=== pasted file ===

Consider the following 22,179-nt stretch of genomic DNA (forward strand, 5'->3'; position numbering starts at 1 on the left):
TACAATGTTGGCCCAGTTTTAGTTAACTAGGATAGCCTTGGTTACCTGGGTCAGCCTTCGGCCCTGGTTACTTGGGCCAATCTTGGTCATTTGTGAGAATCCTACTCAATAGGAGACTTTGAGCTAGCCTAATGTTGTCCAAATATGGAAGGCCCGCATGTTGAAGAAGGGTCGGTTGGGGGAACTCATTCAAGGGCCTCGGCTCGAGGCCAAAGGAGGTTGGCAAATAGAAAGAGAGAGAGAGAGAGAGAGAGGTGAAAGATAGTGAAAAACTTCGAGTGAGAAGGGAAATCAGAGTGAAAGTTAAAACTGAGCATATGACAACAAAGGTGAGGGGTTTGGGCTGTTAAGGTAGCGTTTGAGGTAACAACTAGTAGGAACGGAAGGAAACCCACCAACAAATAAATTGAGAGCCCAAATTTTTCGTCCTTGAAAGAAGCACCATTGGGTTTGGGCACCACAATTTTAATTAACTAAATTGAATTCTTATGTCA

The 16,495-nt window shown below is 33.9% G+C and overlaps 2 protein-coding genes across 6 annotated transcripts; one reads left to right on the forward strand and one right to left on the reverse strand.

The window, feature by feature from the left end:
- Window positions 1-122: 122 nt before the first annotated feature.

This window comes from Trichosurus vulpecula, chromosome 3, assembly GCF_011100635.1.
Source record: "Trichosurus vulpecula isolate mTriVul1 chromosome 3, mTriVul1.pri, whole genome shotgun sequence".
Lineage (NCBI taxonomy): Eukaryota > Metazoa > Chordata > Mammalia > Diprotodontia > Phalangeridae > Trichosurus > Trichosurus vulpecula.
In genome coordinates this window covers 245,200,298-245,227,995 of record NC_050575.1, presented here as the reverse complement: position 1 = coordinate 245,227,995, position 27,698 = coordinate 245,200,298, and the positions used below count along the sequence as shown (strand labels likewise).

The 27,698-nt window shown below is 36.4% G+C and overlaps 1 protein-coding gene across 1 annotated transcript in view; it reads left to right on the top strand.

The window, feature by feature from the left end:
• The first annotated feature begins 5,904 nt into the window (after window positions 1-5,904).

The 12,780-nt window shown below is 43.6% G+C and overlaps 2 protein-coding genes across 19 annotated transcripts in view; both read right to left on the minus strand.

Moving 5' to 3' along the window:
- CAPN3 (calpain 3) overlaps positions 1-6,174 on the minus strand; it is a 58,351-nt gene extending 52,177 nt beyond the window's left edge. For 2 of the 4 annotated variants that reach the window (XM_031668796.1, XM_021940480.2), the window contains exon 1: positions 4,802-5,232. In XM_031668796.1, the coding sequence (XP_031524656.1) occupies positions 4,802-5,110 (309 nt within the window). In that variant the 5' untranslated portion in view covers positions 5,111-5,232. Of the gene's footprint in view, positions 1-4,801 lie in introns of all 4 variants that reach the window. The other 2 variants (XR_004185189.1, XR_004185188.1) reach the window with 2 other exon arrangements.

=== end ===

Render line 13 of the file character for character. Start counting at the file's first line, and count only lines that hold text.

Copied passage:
The 12,780-nt window shown below is 43.6% G+C and overlaps 2 protein-coding genes across 19 annotated transcripts in view; both read right to left on the minus strand.